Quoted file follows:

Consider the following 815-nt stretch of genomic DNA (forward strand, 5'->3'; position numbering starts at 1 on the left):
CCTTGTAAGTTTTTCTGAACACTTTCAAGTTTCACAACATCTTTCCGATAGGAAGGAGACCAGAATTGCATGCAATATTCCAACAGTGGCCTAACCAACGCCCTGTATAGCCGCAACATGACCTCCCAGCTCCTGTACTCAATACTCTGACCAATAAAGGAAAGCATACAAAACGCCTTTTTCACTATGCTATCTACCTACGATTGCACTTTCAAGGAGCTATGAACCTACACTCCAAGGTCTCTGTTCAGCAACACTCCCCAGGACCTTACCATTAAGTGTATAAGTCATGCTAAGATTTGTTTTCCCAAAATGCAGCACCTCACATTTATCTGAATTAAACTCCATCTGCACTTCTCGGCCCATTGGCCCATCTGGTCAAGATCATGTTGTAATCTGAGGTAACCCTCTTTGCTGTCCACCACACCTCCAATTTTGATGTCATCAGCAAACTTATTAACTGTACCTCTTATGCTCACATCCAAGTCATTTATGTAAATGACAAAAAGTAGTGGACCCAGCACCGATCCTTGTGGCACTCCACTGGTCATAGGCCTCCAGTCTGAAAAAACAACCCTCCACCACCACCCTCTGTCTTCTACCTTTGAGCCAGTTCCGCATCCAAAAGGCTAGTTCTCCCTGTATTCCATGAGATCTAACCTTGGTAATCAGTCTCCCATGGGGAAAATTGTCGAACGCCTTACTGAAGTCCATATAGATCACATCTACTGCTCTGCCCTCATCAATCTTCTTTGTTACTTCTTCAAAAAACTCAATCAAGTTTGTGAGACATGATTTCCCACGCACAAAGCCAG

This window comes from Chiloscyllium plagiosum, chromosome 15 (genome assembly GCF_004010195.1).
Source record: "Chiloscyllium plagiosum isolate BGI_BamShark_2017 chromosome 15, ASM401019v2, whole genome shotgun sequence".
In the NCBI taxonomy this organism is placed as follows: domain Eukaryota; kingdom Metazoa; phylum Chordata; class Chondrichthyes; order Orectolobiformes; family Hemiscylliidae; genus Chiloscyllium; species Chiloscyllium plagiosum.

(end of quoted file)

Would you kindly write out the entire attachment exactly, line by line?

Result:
Consider the following 815-nt stretch of genomic DNA (forward strand, 5'->3'; position numbering starts at 1 on the left):
CCTTGTAAGTTTTTCTGAACACTTTCAAGTTTCACAACATCTTTCCGATAGGAAGGAGACCAGAATTGCATGCAATATTCCAACAGTGGCCTAACCAACGCCCTGTATAGCCGCAACATGACCTCCCAGCTCCTGTACTCAATACTCTGACCAATAAAGGAAAGCATACAAAACGCCTTTTTCACTATGCTATCTACCTACGATTGCACTTTCAAGGAGCTATGAACCTACACTCCAAGGTCTCTGTTCAGCAACACTCCCCAGGACCTTACCATTAAGTGTATAAGTCATGCTAAGATTTGTTTTCCCAAAATGCAGCACCTCACATTTATCTGAATTAAACTCCATCTGCACTTCTCGGCCCATTGGCCCATCTGGTCAAGATCATGTTGTAATCTGAGGTAACCCTCTTTGCTGTCCACCACACCTCCAATTTTGATGTCATCAGCAAACTTATTAACTGTACCTCTTATGCTCACATCCAAGTCATTTATGTAAATGACAAAAAGTAGTGGACCCAGCACCGATCCTTGTGGCACTCCACTGGTCATAGGCCTCCAGTCTGAAAAAACAACCCTCCACCACCACCCTCTGTCTTCTACCTTTGAGCCAGTTCCGCATCCAAAAGGCTAGTTCTCCCTGTATTCCATGAGATCTAACCTTGGTAATCAGTCTCCCATGGGGAAAATTGTCGAACGCCTTACTGAAGTCCATATAGATCACATCTACTGCTCTGCCCTCATCAATCTTCTTTGTTACTTCTTCAAAAAACTCAATCAAGTTTGTGAGACATGATTTCCCACGCACAAAGCCAG

This window comes from Chiloscyllium plagiosum, chromosome 15 (genome assembly GCF_004010195.1).
Source record: "Chiloscyllium plagiosum isolate BGI_BamShark_2017 chromosome 15, ASM401019v2, whole genome shotgun sequence".
In the NCBI taxonomy this organism is placed as follows: domain Eukaryota; kingdom Metazoa; phylum Chordata; class Chondrichthyes; order Orectolobiformes; family Hemiscylliidae; genus Chiloscyllium; species Chiloscyllium plagiosum.